▶ Funds, mis­siles, armed drones and speed boats have been sup­plied by Tehran to its for­eign prox­ies

The National - News - - NEWS - DAMIEN McEL­ROY Lon­don

Iran has se­cured un­prece­dented re­gional ad­van­tages from its strat­egy of pro­mot­ing its in­flu­ence through proxy forces in the ab­sence of an ef­fec­tive in­ter­na­tional re­sponse, a lead­ing se­cu­rity think tank found.

A re­port from The In­ter­na­tional In­sti­tute for Strate­gic Stud­ies con­cluded that Iran’s cross-bor­der poli­cies were vastly more im­por­tant than the nu­clear threat and mis­sile de­vel­op­ment pro­gramme tar­geted by in­ter­na­tional sanc­tions.

The study traces the evo­lu­tion of the pol­icy to the es­tab­lish­ment of the Is­lamic Rev­o­lu­tion­ary Guard Corps in the early 1980s and, in par­tic­u­lar, to the es­tab­lish­ment of its Quds Force to lead the IRGC’s ex­ter­nal ac­tiv­i­ties.

Iran’s pol­icy of de­vel­op­ing and strength­en­ing mili­tias was pi­o­neered in Lebanon but has since been in­stru­men­tal in con­flicts in Iraq, Syria and Ye­men.

In ad­di­tion, the Quds Force has links to groups from Ha­mas to the IRA.

The study said the al­liances sought or devel­oped by the IRGC were based on the es­tab­lish­ment of four points of com­mon in­ter­est: ide­o­log­i­cal affin­ity, strate­gic con­ver­gence, po­lit­i­cal ex­pe­di­ency or trans­ac­tional re­la­tion­ships.

“We wanted this ac­knowl­edged as a ca­pa­bil­ity not an ac­ci­dent,” said John Raine, an IISS di­rec­tor, told The Na­tional.

“The Ira­ni­ans use this day in, day out, it is how they pro­ject their force and to them it is more use­ful than their con­ven­tional force.”

While con­ven­tional think­ing fo­cuses on the tra­di­tional bal­ance of power in the re­gion, the

IISS dossier makes a dis­tinc­tion on the bal­ance of ef­fec­tive force, which it says lies with the Ira­ni­ans.

It said that gave Tehran an abil­ity to pick its bat­tles to its ad­van­tage.

“They are in­side var­i­ous states, they are in­side the con­flicts and they have these levers they can use to dic­tate the pace of con­fronta­tion – they have been sys­tem­atic about ex­ploit­ing these ad­van­tages,” Mr Raine said.

The dossier it­self takes to task a fail­ure to recog­nise the ac­cu­mu­la­tion of power by Iran through its al­lies.

“The strate­gic value to Iran of its net­works is higher than that of its con­ven­tional forces, its bal­lis­tic mis­sile ca­pa­bil­ity and its nu­clear pro­gramme,” the study said.

“There has been an in­suf­fi­cient in­ter­na­tional re­sponse to de­ter Iran from de­vel­op­ing and de­ploy­ing this ca­pa­bil­ity.

“By 2019, Iran’s in­flu­ence in Iraq, Lebanon, Syria and Ye­men had be­come the new nor­mal in the re­gion where once such a con­cept would have been un­think­able.”

The step-by-step meth­ods em­ployed by Iran can be iden­ti­fied across a range of coun­tries and con­flicts.

The vi­tal tools for Tehran are the sup­ply of ad­vis­ers, funds, bal­lis­tic mis­siles, armed drones and, in the case of strate­gic mar­itime choke points, re­mote-con­trolled speed boats.

The dossier said that be­gan with the de­ploy­ment of the Quds Force, fol­lowed by the di­rec­tion of fi­nance and mil­i­tary ma­te­ri­als to cer­tain groups.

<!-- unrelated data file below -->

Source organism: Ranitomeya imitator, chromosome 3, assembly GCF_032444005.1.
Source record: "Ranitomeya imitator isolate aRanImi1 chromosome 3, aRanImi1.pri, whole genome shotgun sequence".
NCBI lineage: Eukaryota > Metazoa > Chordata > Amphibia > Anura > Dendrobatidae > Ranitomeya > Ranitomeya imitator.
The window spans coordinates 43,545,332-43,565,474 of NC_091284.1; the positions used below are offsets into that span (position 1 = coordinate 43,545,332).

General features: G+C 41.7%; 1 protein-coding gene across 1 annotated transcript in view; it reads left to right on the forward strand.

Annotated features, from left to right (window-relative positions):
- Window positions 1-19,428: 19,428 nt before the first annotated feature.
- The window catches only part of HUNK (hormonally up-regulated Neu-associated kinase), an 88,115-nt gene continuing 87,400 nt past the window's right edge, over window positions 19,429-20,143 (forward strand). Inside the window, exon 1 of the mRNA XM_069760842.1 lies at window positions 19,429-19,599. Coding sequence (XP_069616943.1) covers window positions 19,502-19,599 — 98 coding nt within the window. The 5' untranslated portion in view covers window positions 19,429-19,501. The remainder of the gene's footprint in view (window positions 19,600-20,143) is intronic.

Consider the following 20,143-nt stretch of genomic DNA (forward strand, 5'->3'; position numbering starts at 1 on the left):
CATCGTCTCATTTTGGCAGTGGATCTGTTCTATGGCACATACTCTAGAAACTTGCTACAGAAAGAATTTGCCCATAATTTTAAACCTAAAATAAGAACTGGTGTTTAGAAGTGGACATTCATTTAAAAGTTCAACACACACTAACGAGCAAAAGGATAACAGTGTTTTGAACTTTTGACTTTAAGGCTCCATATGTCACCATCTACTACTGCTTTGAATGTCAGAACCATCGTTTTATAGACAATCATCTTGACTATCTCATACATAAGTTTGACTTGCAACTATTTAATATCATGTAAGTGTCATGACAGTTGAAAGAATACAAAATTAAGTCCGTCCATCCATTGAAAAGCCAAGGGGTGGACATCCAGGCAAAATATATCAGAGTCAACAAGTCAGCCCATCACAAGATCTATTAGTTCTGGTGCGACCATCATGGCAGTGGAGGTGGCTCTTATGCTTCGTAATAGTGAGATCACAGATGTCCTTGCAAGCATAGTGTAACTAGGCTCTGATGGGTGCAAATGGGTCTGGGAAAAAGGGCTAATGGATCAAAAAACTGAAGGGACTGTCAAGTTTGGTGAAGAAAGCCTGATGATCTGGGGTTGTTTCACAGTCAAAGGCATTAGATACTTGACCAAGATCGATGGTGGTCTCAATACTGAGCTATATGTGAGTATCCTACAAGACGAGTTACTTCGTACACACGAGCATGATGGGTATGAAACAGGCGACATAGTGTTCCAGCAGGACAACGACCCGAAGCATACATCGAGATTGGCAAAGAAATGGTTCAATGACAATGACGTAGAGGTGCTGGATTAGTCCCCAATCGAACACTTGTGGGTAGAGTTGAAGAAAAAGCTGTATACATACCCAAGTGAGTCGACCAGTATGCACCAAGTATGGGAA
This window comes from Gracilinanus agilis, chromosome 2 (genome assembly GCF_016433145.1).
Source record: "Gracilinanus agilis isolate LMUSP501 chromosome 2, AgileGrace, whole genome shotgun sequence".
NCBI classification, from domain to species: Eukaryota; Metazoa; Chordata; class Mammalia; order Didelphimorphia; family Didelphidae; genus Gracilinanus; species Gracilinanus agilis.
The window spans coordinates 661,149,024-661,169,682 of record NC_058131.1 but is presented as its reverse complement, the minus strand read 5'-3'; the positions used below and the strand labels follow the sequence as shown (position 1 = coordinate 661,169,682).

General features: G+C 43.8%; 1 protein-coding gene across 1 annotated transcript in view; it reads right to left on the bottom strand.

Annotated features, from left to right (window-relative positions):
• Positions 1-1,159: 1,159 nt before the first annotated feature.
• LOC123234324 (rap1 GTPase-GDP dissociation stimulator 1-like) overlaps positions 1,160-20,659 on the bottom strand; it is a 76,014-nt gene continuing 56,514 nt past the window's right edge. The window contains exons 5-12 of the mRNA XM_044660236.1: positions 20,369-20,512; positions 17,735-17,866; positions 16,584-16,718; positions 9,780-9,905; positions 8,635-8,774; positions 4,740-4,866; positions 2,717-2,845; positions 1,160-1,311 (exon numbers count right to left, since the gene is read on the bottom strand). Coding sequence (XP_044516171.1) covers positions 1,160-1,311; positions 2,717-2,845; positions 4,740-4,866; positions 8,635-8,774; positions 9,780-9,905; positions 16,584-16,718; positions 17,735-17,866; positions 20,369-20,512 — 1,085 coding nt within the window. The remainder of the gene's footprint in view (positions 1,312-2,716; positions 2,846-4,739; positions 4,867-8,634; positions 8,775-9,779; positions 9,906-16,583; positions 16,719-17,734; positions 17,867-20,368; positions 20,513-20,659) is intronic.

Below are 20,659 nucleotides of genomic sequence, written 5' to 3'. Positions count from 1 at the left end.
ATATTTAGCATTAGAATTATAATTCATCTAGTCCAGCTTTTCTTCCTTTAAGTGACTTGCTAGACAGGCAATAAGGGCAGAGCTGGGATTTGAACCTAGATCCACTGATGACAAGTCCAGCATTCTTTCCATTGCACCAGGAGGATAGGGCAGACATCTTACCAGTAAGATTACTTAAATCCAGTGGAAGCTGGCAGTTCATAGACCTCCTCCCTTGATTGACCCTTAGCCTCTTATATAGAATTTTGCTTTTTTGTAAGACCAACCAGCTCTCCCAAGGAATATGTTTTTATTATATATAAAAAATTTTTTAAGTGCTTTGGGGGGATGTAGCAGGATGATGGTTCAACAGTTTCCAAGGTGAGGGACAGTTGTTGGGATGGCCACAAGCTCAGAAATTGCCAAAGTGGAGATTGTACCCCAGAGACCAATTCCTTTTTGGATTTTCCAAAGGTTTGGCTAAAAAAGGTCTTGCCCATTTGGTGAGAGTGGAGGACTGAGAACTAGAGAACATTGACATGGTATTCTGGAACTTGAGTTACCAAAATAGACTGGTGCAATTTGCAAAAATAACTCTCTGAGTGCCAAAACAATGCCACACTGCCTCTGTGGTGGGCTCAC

Train­ing of mili­tias lo­cally and in Tehran-con­trolled ter­ri­tory is then sup­ple­mented with the pro­vi­sion of ad­vanced weaponry.

The ex­pe­di­tionary Quds Force units are bol­stered by the ar­rival of the reg­u­lar army, for­eign min­istry op­er­a­tives and other of­fi­cials.

In the pub­lic realm, the pat­tern is that de­nials of in­volve­ment give way to ad­mis­sion of Ira­nian in­ter­est. By this stage a Hezbol­lah-mod­elled struc­ture of mili­tia and its po­lit­i­cal wing starts to be­come clear.

Fi­nally, Iran uses its soft power tools, in­clud­ing pro­pa­ganda, to en­trench its al­lies. One sec­tion of the dossier points out the com­ple­men­tary state­ments and Twit­ter posts of the Quds Force leader Maj Gen Qassem Suleimani and Javad Zarif, Iran’s for­eign min­is­ter.

For Mr Raine, the point is that while Iran has not cre­ated the ten­sion it seeks to lever­age, it has a ready for­mula to ex­ploit sit­u­a­tions for its own agenda.

“There is a high de­gree of op­por­tunism but what they are not op­por­tunis­tic about is the cen­trally held, cu­rated effort to seize those op­por­tu­ni­ties,” Mr Raine said.

The pol­icy is not with­out costs for Iran, which has shown it will scale back its ef­forts if ca­su­al­ties rise.

“Re­gional in­ter­ven­tions have cost Iran hun­dreds of lives and bil­lions of dol­lars when it is also fac­ing in­ter­na­tional sanc­tions pres­sure and mount­ing do­mes­tic pres­sure,” he said.

The re­sult is that Iran has been able to off­set its in­ter­na­tional iso­la­tion and the eco­nomic ef­fect of sanc­tions by co-opt­ing a strat­egy of “hy­brid war­fare” that mar­ries mil­i­tary and civil­ian in­ter­ven­tion.

“Iran’s in­ter­ven­tions have val­i­dated an ex­ter­nal mil­i­tary doc­trine, em­pha­sis­ing hy­brid war tech­niques and co-op­er­a­tion with state and sub-state ac­tors,” the study said.

It makes clear the re­cent ex­pan­sion means the ef­fect is not lim­ited to land but also to the seas, a de­vel­op­ment with in­ter­na­tional im­pli­ca­tions. “Iran has been able to threaten in­ter­na­tional ship­ping and en­ergy ar­ter­ies,” the dossier said.


Iran’s Is­lamic Rev­o­lu­tion­ary Guard Corps dur­ing a pa­rade in Tehran. The dossier warns that there has been in­suf­fi­cient in­ter­na­tional re­sponse to pre­vent the IRGC’s ma­lign in­flu­ence from spread­ing

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